Tuesday, January 12, 2016

VW faces the music (and just the first part)



The feds started their first lawsuit against Volkswagen recently, along with many private class action suits filed previously. The Department of Justice press release is here, with a link to the complaint.

In related news, VW has refused to turn over internal emails to American investigators, citing German privacy laws. Americans were less than pleased.

Paragraphs 92 and 93 from the complaint should be chilling to VW -

92. The United States’ efforts to learn the truth about the emission exceedances and other irregularities related to the 2.0L Subject Vehicles, including whether VW had committed the violations of federal law alleged herein, were impeded and obstructed by material omissions and misleading information provided by VW entities including at least VWoA and Volkswagen AG. 
93. VW entities including at least Volkswagen AG knowingly concealed facts that would have revealed the existence of the dual-calibration strategy utilized in the 2.0L Subject Vehicles to regulators when they had a duty to share such information, and also engaged in affirmative misrepresentations and took affirmative actions designed to conceal these facts.

I've argued that the time between May 2014, when published results indicated VW had a problem and September 2015, when they admitted they installed defeat devices will get the company in even more trouble than it originally had, and these two paragraphs are the start.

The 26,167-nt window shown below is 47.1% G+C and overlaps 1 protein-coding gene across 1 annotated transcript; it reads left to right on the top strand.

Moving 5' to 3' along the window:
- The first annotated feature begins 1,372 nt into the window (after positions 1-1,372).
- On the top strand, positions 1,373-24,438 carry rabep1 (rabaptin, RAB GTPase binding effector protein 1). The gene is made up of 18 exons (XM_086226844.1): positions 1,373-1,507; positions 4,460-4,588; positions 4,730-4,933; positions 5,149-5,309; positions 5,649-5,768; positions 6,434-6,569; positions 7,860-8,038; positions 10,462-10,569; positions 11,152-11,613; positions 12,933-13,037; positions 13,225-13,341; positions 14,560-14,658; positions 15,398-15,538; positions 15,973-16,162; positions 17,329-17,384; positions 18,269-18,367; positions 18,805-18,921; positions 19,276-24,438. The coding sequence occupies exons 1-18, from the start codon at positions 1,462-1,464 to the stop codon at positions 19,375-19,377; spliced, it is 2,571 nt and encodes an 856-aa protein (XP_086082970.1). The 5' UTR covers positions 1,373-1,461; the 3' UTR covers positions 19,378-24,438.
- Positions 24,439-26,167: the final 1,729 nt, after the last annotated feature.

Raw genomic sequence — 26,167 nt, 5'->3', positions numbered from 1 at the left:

This federal lawsuit is a civil action not a criminal complaint, but the feds haven't ruled out a criminal lawsuit, and in addition to criminal violations of the Clean Air Act, those claims sound like obstruction of justice charges. Here in this civil case, they can provide the justification for punitive damage multipliers of the civil damages (complaint doesn't specifically call for punitives, however).

The lawsuit calls for over $30,000 in damages for each violation (car), plus other damages. The total is over $40 billion, although that's more likely a starting point for a negotiated settlement.

Some claim the large amount is unfair and could make VW regret ever coming to America. I think if it were possible to identify and communicate with the relatives of the estimated 59 people killed so far by the illegal NOx emissions, they'd say the best situation would've been for VW to have never come.

As I mentioned earlier, no criminal cases yet, but take a look at the video posted above where two hackers show how they hacked into VW's electronics to understand how the defeat device software worked (and thanks Eli for the video tip). Many people may like the hacking-focused second half of the video, but as a lawyer I'm particularly interested in the first half, where the apparently-former-VW-engineer speaker describes the amount of documentation and top-down control that is involved in everything the company does (UPDATE:  per the comments, he's from BMW and not VW).

So it's interesting to see the company resisting requests to turn over internal emails, while at the same time claiming it was a small group of bad-apple engineers and designers below the board management level that was responsible. In other words, our company VIPs weren't involved and we're not going to turn over the documents that would test that statement.

Given the 16 months of obstruction, I assume VW's position is that it unluckily handed control of the response to the investigation in May 2014 to the same bad apples that created the problem, and those people fought a two-front war, lying both to the outside world and upper management, presumably while trying unsuccessfully to come up with a software hack that would erase both the defeat device software and evidence of its existence. In other words, VW is throwing these people under the VW bus hard, reversing and running over them again, and saying they are intentional criminals. There absolutely has to be a criminal investigation under VW's theory of what happened. Whether that theory, even if correct, keeps VW from corporate criminal liability is a separate question.